This phenomenon was discovered by biologist OKAZAKI Reiji[*10] in 1966, while he was at Nagoya University, and is called "Okazaki fragment," after him. Well, once the discontinuous strand has collected a sufficient number of these Okazaki fragments, it strings them together into one DNA strand. It is called "non-continuative replication," but because it takes such a convoluted way of going about things, it is filled with inconsistencies and variations. The result is that the discontinuous strand is filled with far greater potential for mutation. But why increase the potential for copy errors, why have such a convoluted replication process? It is the same question as why there need be two DNA strands. But since the discovery of the Okazaki strand 30 years ago there still hasn't been a satisfactory explanation.
FURUSAWA's explanation is that mutation potential is the basis for having two DNA strands. The continuous strand can conduct the copying accurately, and keep the organism functioning within its existing environment at its present level of adaptation. This much information is taken for safekeeping. On the other, discontinuous strand we have all of the copy misses, the random factor entered, so that it is relatively easy to produce different genetic information. The greater percentage of what is created here is meaningless, but occasionally an important strand will be created, and this becomes part of what will be copied in the next replication.
This is what FURUSAWA calls "genetic principle security," an interpretation which says that once the organism is assured that the status quo is met, it takes chances in an analog medium. And this would mean that DNA has an extraordinarily effective evolutionary mechanism built into itself. And this is why, he speculates, organisms retain DNA and not RNA or other media for their genetic information. Until now it was always speculated that the subjects of mutation were a mass of genetic material which was unable to adapt, and that this was the reason for their evolution. It is a long standing question. Well, with this hypothesis that problem is also addressed. I really consider it an interesting perspective.
I'm not really sure if it ties in directly with what you were talking about a minute ago or not, but the idea of an unchanging template on one hand, with audacious plasticity on the other seemed close. Without both, the potential for the organism to learn and grow would seem too limited.
ASADA--Interesting topic. Take crickets for example. The females mate with the male with the most beautiful song. But crickets whose song doesn't really get the girls will group around a male whose does, and steal their females--getting close enough together that the females can't tell which one has the winning tune. How do these male crickets know that their song doesn't quite do it for the ladies, and why are they so smart as to know whose song does, and set a successful strategy to get their females? This appears to be pretty intelligent conduct.
Because insects assume this behavior, does this mean that we can assume that they have a sense of individuation? Some might think not, but I believe that this conduct is related to the individuation that we are trying to develop in robots.
SAKURA--What you just described, the "sneaker strategy" can be found in toads, fish, and other animals as well. It's hard to say how they know that they're not singing well, but it's not just the absence of females. Also, what are the conditions which need to be satisfied for defining self awareness? I'm not sure that I understand all of what you're saying, but I suppose that it comes back to the issue of the development of the central nervous system.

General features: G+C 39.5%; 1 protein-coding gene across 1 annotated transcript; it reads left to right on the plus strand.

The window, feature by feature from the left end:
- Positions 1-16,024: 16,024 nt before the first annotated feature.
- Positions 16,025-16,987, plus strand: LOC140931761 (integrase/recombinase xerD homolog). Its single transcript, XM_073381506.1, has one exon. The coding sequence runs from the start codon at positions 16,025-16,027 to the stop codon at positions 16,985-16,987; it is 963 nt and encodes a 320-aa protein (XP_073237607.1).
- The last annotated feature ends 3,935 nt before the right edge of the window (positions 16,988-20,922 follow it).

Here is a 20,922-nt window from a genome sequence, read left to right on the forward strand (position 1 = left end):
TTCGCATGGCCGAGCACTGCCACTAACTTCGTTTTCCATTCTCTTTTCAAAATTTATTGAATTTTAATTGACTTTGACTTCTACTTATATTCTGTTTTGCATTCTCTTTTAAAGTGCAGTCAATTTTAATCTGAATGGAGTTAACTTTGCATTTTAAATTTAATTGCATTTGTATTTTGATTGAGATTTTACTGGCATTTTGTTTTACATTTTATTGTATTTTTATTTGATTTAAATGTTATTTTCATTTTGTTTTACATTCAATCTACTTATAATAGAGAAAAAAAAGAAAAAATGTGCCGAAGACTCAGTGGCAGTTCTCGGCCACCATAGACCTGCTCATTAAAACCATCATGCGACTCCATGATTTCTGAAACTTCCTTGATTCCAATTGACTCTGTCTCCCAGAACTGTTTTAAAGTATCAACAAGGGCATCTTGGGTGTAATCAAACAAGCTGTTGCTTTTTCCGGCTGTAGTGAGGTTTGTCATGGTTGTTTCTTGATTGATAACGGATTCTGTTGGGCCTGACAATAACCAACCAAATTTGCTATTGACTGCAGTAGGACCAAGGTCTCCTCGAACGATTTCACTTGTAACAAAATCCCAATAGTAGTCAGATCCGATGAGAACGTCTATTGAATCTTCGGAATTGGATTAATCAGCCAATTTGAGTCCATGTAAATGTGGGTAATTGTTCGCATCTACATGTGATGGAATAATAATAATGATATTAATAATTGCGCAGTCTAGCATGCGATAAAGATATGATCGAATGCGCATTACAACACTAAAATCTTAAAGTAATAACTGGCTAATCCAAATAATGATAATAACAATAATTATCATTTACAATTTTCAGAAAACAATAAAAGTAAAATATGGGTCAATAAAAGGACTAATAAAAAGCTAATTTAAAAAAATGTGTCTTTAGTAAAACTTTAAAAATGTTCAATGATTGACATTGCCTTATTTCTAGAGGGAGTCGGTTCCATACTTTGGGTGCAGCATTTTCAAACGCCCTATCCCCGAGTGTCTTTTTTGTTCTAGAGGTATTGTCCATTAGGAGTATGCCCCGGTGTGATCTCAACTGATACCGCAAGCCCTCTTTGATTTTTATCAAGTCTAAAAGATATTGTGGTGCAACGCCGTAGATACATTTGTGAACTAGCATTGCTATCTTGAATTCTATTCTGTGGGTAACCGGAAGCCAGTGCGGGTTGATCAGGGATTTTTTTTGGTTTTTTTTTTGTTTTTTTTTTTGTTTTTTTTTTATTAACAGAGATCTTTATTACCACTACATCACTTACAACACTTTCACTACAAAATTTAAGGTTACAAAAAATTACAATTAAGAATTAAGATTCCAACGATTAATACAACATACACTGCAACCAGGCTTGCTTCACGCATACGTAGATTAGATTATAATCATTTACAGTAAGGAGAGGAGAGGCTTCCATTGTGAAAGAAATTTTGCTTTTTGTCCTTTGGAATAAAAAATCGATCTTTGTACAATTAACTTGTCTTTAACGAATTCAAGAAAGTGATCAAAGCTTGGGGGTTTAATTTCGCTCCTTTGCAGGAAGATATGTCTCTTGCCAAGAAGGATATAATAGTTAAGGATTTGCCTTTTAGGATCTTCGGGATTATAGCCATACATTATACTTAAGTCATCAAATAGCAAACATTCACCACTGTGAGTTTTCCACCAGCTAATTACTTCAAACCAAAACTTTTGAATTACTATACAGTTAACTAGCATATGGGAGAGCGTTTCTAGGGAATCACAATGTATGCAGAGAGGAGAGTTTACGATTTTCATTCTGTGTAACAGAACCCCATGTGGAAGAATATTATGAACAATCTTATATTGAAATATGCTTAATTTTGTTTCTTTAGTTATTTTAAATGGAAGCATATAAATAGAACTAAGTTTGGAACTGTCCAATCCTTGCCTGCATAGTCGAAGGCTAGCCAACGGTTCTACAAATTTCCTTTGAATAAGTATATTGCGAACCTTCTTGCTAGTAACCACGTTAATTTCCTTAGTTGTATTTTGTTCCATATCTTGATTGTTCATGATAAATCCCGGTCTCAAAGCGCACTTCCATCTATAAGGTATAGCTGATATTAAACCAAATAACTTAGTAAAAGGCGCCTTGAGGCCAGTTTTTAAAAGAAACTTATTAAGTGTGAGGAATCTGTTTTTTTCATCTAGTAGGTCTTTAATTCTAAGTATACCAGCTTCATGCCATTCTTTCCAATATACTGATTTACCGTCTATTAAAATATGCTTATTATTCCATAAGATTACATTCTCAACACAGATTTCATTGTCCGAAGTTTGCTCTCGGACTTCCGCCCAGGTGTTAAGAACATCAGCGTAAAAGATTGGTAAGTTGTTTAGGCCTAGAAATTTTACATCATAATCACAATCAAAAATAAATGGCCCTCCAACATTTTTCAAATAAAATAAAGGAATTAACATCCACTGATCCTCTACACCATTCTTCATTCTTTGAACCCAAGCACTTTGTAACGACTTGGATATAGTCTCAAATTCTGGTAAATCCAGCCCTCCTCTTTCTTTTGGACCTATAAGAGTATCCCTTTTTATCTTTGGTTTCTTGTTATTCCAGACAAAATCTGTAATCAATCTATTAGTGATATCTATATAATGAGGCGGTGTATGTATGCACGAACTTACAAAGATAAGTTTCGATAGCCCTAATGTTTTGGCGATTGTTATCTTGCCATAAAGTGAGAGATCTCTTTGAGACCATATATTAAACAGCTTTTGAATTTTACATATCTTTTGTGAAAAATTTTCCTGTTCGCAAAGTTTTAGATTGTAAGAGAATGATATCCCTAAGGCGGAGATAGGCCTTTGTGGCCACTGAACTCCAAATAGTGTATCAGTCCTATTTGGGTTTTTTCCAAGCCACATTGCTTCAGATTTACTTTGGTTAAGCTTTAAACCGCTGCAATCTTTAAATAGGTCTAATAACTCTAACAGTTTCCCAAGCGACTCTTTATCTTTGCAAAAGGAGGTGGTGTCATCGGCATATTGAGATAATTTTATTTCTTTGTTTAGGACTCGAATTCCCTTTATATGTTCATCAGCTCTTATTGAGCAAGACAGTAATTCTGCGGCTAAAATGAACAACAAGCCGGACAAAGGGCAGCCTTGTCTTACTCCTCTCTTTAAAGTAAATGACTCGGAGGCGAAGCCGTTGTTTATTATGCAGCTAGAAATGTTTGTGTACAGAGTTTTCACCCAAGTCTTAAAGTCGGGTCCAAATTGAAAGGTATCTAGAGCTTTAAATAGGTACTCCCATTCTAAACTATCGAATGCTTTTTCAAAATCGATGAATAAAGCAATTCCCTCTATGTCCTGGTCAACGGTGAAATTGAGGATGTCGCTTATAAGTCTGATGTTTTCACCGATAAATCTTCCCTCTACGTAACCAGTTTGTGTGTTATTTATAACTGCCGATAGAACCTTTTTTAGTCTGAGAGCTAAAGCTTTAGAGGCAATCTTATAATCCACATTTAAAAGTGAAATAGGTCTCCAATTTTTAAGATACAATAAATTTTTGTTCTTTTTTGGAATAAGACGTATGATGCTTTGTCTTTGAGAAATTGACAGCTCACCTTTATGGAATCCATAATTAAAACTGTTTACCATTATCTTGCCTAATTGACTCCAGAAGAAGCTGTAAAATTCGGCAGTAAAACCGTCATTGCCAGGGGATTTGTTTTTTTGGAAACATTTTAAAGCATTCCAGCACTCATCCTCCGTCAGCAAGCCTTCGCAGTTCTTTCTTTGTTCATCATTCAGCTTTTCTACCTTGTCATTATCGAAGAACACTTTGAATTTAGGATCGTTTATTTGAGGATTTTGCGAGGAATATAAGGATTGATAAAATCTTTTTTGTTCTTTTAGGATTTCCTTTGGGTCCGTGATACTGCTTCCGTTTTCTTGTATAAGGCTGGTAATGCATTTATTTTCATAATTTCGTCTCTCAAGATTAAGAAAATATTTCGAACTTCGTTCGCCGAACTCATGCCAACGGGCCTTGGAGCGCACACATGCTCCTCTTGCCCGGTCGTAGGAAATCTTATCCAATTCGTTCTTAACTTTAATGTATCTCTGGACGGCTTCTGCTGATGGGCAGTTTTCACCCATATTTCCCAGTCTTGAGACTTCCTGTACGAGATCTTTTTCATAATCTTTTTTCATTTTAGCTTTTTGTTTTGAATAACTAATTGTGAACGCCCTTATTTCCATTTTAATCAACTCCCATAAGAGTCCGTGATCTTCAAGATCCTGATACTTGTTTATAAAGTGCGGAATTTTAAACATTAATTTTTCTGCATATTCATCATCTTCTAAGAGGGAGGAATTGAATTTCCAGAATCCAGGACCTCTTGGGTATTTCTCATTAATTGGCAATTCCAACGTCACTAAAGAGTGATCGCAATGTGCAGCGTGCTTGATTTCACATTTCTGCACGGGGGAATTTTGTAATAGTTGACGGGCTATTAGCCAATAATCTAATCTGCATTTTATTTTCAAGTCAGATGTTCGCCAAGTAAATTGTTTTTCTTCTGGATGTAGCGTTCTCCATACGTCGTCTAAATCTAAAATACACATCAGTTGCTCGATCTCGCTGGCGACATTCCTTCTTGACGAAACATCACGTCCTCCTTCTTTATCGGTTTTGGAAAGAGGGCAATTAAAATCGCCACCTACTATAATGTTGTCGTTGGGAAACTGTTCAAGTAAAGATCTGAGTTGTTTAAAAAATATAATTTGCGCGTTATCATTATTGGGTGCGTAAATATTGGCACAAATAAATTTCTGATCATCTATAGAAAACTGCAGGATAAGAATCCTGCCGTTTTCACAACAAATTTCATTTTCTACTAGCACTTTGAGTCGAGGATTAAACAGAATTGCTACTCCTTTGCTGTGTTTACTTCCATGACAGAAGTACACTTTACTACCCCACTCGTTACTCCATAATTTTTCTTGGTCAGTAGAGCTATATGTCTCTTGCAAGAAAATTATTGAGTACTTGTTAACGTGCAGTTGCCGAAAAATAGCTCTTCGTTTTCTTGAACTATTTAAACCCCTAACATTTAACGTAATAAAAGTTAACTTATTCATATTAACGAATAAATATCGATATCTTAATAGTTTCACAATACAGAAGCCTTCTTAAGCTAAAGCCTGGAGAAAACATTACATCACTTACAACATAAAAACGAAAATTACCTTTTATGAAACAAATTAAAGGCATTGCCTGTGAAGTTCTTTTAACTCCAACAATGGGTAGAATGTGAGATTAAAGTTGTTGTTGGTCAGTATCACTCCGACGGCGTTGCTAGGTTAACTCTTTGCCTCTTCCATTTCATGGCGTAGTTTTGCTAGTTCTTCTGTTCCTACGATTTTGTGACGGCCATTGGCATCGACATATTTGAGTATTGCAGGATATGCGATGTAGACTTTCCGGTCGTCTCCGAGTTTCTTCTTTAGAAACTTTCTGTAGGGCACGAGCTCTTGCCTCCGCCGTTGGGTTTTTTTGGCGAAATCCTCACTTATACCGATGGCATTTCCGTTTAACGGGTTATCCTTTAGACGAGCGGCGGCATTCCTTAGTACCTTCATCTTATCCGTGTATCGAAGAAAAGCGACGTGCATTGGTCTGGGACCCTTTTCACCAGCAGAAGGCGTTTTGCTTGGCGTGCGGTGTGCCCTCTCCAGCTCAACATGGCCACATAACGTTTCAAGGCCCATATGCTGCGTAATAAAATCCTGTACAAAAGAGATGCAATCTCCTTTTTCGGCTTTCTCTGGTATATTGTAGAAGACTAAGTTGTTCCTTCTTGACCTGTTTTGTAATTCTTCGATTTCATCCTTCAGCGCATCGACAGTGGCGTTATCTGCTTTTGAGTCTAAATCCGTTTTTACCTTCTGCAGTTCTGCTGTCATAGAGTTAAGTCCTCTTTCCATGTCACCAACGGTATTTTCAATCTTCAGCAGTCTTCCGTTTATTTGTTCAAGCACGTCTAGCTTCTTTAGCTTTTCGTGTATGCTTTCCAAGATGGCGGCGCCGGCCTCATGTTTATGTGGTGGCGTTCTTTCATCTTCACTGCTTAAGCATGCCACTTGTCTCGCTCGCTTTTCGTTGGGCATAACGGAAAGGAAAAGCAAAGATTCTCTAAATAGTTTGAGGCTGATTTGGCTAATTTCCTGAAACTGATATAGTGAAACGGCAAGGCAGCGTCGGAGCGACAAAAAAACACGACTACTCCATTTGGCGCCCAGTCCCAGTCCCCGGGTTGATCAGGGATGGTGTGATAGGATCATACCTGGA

ASADA--Birds maintain quite a strong social element including things like monogamy. I believe that this indicates a strong sense of individuation. Crickets, on the other hand, will mate with anything in sight. Not a very developed social sense, or indication that individuation has taken place.
SAKURA--I think that it's hard to imagine a sense of self in society among crickets. Animals which lay so many eggs have quite a severe sense of survival forced upon them from conception, and their having a developed sense of self is not what is going to save them. It's a battle of overwhelming the odds. Whoever's left standing when it's all over is ok. With fowl and mammals, who only have a few offspring at one time each individual counts, so individuation may be much more important. Of course, there may be differences from one cricket to another, but I'm not very hopeful that that is the defining difference in their actions.
ASADA--So your thoughts are that without the need to assert one's individuality, individuation does not appear. If you follow the history of evolution, however, I don't know whether the cause and effect relationship of individuation is that clear.
SAKURA--Within the evolution of living things, I think that you can draw two paths. The first is where you find individuation only in statistical averaging of a species. With crickets you have a society of anonymity established, just as with honey bees and ants, which doesn't rely on individuation, but on group behavior to function. The other is groups such as vertebrate, in whose societies each individual is considered important. Humans are the classic example of this. Living things on this earth are somehow divided between these two. In the former, the individuals are only a statistical result. In the latter they are the essence of society. Perhaps with robots you are aiming for individuation, but you're still at a point of interchangeable anonymity.